Review: D-Link DSM-312 MovieNite Plus

Those looking to shift their Netflix addiction from the touchscreen to the big screen — and get some other web-connected staples in the process — will find D-Link’s MovieNite Plus video streamer a worthy purchase at a very palatable price of $80.

Though it’s just as capable and easy to use as the Roku XD, which is also $80, the MovieNite Plus doesn’t have the depth of content options available on the Roku. For that reason alone, the Roku is the superior device, and the one we’d recommend for most people. However, the MovieNite Plus is still a sensible buy for somebody who only cares about accessing one or two key streaming services (like Netflix and YouTube) and who doesn’t already have a way to get them, like a smart TV, console, or streaming box.

Setting up the 4.6-inch square hockey puck is dead simple — just plug the (included!) HDMI cable into an available port on the television and connect the device to your network via either Wi-Fi or Ethernet. The MovieNite player comes packaged with five services: Netflix, YouTube, Pandora, Picasa, and Vudu. The mydlink app is a sixth option on the menu, which you can use for integrating your set-top box with one of the mydlink products like wireless network cameras and routers.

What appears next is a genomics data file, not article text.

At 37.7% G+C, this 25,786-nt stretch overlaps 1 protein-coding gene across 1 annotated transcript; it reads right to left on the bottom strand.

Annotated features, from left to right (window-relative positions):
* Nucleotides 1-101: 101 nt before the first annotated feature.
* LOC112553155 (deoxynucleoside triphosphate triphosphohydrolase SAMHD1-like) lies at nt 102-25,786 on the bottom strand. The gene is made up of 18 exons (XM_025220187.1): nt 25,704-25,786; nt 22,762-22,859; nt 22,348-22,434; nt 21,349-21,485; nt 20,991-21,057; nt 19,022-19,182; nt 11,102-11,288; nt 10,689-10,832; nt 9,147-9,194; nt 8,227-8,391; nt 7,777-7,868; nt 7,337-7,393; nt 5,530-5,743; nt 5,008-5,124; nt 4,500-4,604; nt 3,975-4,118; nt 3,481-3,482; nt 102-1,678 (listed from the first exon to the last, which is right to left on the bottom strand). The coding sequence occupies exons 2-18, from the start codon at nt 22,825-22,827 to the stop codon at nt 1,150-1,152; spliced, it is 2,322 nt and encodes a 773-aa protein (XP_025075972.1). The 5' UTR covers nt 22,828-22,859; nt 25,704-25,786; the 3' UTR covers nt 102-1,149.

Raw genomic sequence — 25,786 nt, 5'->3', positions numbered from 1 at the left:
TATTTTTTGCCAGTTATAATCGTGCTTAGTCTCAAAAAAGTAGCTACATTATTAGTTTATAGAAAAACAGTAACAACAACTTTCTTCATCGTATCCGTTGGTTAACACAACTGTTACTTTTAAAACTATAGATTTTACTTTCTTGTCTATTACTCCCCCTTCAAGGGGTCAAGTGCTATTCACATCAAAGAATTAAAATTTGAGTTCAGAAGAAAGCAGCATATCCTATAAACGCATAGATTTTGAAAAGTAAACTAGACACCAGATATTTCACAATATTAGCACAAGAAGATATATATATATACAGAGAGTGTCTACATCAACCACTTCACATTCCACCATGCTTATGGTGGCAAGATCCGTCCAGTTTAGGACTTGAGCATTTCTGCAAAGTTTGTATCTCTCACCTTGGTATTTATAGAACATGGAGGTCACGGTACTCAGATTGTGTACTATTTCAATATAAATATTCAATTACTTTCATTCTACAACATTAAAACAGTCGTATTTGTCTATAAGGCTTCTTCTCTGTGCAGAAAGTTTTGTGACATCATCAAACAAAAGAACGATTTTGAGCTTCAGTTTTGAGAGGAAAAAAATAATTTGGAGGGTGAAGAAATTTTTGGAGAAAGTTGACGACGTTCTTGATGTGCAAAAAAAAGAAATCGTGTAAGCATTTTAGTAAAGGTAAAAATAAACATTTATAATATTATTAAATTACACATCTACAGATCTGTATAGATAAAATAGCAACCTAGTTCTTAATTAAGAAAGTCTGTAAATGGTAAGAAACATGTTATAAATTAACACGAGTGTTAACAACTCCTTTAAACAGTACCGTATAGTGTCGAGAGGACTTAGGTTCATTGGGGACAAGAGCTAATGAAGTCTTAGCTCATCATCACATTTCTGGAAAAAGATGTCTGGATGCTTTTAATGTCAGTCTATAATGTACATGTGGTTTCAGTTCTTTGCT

The MovieNite Plus’ interface is a familiar and Roku-like sideways-scrolling array of these app icons. You navigate it with the directional thumb-pad on the remote. The remote also has your standard play/pause, stop, and fast-forward buttons, plus buttons for Back, Home, and Options. All of these buttons are comfortably large, and the layout is intuitive if you’re thumbing around in the dark. But D-Link makes jumping directly to one of the major services even easier — at the bottom of the remote are four plasticky logo buttons for Vudu, Netflix, Pandora, and YouTube.

In the performance department, the MovieNite Plus provides an entirely satisfactory experience for a sub-$100 media streamer. Pre-load buffering times on videos are minimal, though you’ll wait a little longer for HD content. 1080p videos stream with nary a stutter and virtually no artifacting — but of course, your results will vary depending on the quality of your home wireless connection. I had one issue with a firmware upgrade that left me stuck on an infinite loading screen, but a subsequent upgrade went without a hitch, and brought with it nice UI improvements such as a more PS3-like Netflix experience (a definite plus).

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